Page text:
(the 1890 Robert Bros. edition which first published Emily Dickinson’s work, edited by her literary ‘mentor’ Colonel Higginson and the free-spirited Mabel Loomis Todd, who had a long adulterous affair with Emily’s brother Austin)
“I’m ceded–I’ve stopped being Theirs–” “My second Rank–too small the first–
Crowned–Crowing–on my Father’s breast–
A half unconscious Queen–
But this time–Adequate–Erect,
With Will to choose, or to reject,
And I choose, just a Crown–”
Self-reliance and autonomy were key themes in 19th century American literature and in early American history, generally. There had been nobody previously who wrote like Melville, Thoreau, Whitman, and Dickinson, or expressed the autonomous individual’s sensibility the way they so famously and confidently did.
In 1990, I came to a crossroads in my own life which changed my own position and basic orientation with respect to the rest of society. In terms of personal survival and possibilities for new inner growth and creative expression, it was completely necessary to ‘drop out’. The following poem, from that major life turning point, was my own ‘statement’ of the above ideas.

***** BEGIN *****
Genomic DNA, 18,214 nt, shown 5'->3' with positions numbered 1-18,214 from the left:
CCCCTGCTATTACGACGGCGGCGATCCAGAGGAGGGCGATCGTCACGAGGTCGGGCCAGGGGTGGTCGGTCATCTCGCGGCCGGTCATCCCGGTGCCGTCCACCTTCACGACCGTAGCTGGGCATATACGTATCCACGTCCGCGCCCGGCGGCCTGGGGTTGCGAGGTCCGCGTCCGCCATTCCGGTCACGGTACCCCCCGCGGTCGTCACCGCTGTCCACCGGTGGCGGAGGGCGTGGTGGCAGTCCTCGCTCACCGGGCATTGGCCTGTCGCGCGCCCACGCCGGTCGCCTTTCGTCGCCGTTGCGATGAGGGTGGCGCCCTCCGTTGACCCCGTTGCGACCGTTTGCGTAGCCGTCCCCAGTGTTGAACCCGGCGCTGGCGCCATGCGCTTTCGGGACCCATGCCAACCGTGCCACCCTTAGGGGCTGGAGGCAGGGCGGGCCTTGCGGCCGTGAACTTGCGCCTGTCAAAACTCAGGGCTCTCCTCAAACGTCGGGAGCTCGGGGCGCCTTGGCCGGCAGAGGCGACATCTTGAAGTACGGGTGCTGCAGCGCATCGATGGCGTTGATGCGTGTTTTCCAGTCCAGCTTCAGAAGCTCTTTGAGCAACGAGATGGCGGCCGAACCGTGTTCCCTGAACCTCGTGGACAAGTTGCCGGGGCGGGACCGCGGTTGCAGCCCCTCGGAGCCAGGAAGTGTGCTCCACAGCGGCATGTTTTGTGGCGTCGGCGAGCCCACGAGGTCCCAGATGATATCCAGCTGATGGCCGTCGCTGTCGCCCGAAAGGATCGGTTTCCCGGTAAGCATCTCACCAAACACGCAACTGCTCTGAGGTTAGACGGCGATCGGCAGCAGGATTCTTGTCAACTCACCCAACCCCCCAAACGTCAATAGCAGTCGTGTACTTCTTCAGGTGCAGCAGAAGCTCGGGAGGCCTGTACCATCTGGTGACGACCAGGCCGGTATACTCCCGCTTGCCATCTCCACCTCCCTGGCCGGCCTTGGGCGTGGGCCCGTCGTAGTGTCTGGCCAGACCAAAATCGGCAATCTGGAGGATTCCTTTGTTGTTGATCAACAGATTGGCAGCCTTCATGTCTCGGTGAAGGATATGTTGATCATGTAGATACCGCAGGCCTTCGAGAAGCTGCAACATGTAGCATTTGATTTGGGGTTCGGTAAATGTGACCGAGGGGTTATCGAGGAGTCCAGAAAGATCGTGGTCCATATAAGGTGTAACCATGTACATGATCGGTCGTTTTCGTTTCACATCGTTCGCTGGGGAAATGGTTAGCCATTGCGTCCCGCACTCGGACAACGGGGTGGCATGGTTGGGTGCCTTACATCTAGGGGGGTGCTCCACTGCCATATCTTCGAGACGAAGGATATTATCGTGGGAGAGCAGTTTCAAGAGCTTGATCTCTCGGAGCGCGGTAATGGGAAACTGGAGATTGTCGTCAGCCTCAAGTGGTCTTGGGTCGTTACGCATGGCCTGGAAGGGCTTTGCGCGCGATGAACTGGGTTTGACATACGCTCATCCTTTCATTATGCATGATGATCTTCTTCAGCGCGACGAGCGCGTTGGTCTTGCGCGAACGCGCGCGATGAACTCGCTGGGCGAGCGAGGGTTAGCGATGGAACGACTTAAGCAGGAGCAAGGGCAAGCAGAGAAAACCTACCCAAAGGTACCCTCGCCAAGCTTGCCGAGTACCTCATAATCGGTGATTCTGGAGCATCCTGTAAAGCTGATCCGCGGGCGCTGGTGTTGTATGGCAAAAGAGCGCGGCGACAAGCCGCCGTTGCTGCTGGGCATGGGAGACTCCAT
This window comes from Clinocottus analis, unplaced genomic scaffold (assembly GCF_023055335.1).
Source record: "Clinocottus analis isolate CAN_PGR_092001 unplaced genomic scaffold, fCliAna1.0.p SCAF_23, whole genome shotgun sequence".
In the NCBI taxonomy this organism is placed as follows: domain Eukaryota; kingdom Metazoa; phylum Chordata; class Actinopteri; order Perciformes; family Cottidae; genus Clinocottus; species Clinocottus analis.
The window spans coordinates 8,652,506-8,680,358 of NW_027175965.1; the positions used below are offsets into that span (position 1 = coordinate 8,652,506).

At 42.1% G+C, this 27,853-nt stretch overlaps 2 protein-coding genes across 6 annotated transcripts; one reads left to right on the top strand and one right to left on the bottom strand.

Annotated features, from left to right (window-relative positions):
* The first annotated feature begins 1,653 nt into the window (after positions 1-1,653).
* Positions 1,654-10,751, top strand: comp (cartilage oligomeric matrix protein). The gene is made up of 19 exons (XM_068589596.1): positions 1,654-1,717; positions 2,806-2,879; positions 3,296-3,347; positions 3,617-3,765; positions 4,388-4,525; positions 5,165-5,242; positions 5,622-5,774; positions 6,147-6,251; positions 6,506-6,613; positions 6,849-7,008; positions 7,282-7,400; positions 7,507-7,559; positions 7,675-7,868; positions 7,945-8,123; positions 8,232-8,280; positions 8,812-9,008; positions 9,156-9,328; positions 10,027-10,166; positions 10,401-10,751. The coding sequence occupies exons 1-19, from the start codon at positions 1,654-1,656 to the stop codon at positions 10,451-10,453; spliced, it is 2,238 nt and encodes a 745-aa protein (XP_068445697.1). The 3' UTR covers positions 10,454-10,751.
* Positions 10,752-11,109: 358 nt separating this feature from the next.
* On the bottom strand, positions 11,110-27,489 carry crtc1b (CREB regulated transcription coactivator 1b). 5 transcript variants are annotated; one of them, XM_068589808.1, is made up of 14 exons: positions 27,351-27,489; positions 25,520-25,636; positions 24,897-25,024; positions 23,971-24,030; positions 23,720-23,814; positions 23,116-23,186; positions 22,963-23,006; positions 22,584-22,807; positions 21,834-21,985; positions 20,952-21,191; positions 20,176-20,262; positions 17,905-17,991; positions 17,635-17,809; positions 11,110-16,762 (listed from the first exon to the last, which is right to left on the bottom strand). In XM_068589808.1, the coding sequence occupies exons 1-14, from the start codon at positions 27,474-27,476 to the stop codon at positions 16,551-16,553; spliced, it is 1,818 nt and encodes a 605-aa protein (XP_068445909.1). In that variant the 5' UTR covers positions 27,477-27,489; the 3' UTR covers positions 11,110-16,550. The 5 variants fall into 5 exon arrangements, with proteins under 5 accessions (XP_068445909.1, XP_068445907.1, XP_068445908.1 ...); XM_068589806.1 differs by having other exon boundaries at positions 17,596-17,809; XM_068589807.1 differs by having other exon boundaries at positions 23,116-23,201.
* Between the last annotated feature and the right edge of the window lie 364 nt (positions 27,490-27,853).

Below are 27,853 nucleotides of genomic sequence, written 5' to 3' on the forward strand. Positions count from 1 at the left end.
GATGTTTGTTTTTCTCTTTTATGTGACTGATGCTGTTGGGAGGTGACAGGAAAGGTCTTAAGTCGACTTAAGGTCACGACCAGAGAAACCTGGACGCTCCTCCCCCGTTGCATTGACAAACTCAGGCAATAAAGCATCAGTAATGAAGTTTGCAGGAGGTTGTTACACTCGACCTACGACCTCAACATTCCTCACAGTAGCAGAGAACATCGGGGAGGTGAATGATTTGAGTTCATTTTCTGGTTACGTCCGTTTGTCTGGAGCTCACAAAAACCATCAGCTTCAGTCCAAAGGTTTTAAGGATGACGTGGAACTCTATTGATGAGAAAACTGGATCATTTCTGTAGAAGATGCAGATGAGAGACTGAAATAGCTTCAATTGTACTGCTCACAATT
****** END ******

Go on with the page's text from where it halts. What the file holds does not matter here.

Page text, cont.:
And So Lately
I choose this island
and its freedom from false face.
I select a landfall apart
from the swell and tides of others.
I claim this lone strand
for the Dominion of Self.
Unattended by minions, I live
without the cant of congregations.
Self-governed, yet worthy
I shun the uncentered
fawners for lost pieces
in the shadows of Other.
I pick my comings and goings,
my music and arts.
I cull first flowers
and pitch the weeds of dependence.
My mind sharpens and sculpts itself
in monuments to glory and love
begging naught of another.
I go it alone, unafraid and unperplexed.
Respectful of this reign,
my hopes people this island.
I harvest the metaphors of life
with a timeless abandon
that knows no thought of Other.
Bygone, the grey deep moans,
now distant, unheard.